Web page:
5. Was Noah Really a "Preacher of Righteousness"?

    As Brother Brigham used to say, "No man's opinion is worth a straw." And as Joseph used to say, "A prophet is only a prophet when speaking as such." Taking leaders who are merely expressing human opinions at their word is nice (when and if they are infallible), but what do you do when they don't agree with one another, or when you attribute to them positions which they have not taken? You need to cite your sources and carefully compare what leaders actually say, not the figments of your imagination. That way you just might make some marginal gains.
  6. Was Noah Really a "Preacher of Righteousness"?

    You are anthropomorphizing the Church, which is a fallacy. The Church doesn't get things right or wrong. People inside a Church might get things right or wrong, and we need to specify which items some Church members got right and which they got wrong. When we name them, and cite out sources, we may make some marginal gains in understanding just what the facts are. There is, for example, no official LDS position on when the Great Deluge occurred. Indeed, the LDS "Bible Dictionary" published by the Church pooh poohs such a notion (see under "Chronology"). One thing that might help you in your appraisal is to take seriously the words I quoted from Book of Mormon Central about the variant stories of creation, the life of Christ, etc. You need to engage the fact that ancient prophets have given us mutually irreconcilable parallel accounts of such events. Sometimes it is helpful to sit in on local university courses on biblical literature (such courses are also available online).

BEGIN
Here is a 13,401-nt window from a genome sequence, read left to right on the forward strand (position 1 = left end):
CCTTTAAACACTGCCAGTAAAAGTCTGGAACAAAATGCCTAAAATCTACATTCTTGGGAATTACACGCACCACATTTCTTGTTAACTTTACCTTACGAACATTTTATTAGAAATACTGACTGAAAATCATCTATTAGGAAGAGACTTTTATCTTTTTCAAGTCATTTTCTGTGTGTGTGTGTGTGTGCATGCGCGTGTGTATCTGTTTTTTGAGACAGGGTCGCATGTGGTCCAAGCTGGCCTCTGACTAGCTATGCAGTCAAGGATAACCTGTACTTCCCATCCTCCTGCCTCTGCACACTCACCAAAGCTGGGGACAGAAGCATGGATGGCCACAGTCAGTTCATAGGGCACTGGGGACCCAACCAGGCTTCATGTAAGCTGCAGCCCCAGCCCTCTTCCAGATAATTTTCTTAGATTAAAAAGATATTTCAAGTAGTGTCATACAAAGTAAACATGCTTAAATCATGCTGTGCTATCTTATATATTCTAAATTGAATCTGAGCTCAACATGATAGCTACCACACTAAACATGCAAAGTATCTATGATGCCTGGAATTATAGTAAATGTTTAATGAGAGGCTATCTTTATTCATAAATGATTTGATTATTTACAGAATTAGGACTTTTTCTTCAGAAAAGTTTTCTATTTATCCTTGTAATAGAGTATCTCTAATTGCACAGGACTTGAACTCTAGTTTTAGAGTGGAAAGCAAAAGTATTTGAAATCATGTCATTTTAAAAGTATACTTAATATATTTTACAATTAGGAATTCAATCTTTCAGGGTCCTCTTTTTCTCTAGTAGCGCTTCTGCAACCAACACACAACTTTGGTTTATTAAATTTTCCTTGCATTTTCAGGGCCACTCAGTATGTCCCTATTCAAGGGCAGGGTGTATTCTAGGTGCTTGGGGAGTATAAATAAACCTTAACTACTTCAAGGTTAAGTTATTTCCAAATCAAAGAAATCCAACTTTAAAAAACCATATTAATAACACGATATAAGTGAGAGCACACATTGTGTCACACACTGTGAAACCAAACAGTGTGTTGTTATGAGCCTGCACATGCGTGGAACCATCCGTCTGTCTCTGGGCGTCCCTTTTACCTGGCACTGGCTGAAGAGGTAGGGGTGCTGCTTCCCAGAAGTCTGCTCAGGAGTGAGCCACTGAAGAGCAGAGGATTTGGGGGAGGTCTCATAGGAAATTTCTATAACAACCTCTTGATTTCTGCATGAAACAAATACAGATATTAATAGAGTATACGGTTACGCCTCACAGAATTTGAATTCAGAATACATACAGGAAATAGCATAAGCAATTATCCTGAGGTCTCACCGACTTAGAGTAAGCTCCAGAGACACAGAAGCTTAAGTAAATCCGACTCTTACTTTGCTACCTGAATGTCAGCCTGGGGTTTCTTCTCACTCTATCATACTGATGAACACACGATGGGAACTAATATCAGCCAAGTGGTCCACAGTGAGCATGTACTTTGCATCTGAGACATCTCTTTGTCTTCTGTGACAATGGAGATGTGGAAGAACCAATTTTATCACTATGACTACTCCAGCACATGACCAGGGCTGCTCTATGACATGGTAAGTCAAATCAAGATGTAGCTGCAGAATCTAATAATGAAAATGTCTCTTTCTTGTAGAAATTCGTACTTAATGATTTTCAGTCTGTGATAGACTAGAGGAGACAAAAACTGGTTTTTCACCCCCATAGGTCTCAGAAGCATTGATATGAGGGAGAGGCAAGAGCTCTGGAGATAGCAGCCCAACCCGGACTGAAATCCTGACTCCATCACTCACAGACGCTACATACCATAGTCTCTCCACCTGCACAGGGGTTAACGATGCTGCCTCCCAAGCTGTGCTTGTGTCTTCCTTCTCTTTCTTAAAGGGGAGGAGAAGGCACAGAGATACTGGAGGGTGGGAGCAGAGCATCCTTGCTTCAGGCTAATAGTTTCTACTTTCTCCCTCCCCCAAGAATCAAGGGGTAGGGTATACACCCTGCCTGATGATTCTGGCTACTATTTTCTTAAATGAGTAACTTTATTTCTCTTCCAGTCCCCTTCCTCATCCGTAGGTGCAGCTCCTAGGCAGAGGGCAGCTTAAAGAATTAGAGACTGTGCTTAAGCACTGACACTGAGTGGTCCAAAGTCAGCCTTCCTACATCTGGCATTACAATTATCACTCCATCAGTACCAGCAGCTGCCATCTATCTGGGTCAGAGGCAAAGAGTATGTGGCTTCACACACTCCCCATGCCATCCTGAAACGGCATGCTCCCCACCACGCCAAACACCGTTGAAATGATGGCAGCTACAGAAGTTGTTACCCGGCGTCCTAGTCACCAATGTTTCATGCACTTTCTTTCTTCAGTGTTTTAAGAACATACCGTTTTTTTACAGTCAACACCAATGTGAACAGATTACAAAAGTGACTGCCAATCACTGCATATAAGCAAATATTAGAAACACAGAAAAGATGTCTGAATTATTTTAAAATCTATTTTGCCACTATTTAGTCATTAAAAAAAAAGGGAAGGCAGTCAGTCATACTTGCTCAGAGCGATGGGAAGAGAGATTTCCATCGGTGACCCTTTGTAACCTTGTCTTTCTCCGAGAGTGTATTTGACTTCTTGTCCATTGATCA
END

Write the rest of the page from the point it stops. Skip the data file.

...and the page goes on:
7. Was Noah Really a "Preacher of Righteousness"?

    It is much more complicated than that, stemelbow. There are multiple Flood Stories in the ancient world, most of them earlier than the biblical one, and they all share many points in common. It is impossible that they are not related to one another. The biblical writers are not witnesses to such an ancient event, and have no idea whether any of the particulars are correct. They are merely passing the story on in a form that is familiar to them. The archetypal meaning which the story has is its main importance. The facts are lost in the mists of time. The same applies to the various Creation Stories, as well as to the variant stories of the Life of Christ: We need to adopt much broader and more sophisticated views of ancient Scripture, none of which was composed by professional historians under the rules of modern historiography. We need to understand such literature in proper context.